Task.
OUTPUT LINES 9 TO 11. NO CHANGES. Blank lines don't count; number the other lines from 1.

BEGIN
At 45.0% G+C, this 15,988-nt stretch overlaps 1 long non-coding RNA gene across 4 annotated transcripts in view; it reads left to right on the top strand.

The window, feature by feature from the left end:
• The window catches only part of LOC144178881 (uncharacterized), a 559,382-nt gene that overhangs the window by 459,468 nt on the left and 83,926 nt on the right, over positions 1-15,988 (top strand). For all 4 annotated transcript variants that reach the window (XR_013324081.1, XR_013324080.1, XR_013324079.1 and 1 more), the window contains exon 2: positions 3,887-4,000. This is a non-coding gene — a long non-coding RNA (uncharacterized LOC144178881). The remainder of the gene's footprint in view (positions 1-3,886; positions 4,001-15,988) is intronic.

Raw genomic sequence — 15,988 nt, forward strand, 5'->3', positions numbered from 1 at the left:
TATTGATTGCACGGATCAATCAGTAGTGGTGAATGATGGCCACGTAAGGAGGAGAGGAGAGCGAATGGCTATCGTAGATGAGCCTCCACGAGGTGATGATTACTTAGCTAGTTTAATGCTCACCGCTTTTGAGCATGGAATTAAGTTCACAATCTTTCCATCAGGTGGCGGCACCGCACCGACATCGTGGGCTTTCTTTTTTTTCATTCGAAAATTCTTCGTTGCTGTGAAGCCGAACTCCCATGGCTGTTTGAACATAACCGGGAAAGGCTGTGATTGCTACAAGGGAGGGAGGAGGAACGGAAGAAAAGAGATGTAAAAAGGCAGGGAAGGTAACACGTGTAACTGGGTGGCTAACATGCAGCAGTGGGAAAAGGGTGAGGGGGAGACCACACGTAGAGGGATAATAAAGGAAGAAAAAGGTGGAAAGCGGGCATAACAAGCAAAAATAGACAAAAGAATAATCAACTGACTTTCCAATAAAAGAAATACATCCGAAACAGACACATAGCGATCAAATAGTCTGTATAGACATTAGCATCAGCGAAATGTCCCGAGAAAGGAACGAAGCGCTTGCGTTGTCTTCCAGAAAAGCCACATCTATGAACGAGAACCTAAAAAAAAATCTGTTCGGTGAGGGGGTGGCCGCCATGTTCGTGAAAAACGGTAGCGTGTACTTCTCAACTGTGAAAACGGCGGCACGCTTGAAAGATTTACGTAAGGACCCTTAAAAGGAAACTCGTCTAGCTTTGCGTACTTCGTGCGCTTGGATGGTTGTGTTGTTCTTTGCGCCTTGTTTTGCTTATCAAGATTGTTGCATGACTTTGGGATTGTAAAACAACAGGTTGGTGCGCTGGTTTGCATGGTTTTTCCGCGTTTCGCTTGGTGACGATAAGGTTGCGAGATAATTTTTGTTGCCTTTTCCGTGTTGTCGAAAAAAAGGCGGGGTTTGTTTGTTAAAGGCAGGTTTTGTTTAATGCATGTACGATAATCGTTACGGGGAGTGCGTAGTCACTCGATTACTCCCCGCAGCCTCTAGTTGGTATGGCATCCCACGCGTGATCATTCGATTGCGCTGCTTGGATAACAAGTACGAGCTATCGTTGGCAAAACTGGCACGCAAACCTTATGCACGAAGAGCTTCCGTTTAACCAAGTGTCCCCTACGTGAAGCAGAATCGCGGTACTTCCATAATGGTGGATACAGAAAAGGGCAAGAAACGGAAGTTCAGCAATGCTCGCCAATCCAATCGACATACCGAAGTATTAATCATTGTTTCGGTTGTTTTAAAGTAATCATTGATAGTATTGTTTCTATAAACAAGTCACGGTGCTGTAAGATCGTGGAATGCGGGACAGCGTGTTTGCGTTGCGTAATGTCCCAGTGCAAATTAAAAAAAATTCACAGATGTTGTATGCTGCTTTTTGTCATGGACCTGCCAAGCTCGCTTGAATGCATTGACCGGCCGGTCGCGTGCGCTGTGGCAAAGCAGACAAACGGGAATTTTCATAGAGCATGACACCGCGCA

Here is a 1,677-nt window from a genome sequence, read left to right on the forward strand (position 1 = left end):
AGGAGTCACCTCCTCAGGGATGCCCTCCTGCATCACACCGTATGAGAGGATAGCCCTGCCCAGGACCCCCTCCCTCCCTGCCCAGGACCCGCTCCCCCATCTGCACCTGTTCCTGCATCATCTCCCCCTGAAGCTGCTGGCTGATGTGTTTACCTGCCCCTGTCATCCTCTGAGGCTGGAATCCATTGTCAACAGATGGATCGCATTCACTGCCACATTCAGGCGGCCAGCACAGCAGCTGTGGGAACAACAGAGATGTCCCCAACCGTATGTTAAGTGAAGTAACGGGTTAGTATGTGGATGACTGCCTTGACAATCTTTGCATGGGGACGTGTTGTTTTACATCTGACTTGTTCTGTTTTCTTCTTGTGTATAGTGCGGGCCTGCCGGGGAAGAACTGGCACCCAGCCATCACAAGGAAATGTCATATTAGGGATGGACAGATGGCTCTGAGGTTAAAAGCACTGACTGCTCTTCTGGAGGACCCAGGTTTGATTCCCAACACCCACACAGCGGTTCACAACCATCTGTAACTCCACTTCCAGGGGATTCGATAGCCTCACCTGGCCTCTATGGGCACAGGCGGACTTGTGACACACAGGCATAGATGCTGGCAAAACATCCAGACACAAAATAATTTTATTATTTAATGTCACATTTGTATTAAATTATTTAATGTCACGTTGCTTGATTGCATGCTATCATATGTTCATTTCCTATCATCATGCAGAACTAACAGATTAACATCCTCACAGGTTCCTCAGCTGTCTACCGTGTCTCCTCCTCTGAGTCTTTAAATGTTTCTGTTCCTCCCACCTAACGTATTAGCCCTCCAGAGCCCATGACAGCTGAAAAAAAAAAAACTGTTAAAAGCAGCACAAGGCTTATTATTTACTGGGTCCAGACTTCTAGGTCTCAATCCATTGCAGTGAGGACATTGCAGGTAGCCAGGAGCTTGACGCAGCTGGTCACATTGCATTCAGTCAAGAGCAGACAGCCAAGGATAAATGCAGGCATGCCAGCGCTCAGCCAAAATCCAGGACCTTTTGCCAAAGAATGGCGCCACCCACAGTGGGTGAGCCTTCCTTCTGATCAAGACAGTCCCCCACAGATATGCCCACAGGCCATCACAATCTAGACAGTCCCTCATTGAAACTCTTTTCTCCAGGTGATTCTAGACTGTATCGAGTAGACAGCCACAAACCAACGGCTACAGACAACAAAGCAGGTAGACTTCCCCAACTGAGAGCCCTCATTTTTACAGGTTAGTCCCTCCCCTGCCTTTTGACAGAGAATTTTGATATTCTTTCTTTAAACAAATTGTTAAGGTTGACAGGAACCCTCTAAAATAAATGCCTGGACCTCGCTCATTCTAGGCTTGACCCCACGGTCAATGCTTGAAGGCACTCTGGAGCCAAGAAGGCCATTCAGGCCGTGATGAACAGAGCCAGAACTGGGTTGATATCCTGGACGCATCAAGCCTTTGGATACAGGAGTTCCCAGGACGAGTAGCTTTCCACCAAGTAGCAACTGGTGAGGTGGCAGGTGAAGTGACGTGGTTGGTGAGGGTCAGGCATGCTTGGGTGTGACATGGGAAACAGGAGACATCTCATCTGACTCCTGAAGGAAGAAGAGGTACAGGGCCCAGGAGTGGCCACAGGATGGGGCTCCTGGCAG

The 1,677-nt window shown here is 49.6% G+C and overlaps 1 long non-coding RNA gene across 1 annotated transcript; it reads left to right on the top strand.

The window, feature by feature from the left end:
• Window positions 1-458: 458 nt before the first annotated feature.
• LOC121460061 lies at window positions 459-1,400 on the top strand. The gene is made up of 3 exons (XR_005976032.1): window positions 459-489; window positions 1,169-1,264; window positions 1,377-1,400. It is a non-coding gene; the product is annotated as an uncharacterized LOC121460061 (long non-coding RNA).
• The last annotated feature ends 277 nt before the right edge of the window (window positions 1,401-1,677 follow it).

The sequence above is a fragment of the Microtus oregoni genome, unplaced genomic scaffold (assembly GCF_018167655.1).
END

The window, feature by feature from the left end:
• Window positions 1-458: 458 nt before the first annotated feature.
• LOC121460061 lies at window positions 459-1,400 on the top strand. The gene is made up of 3 exons (XR_005976032.1): window positions 459-489; window positions 1,169-1,264; window positions 1,377-1,400. It is a non-coding gene; the product is annotated as an uncharacterized LOC121460061 (long non-coding RNA).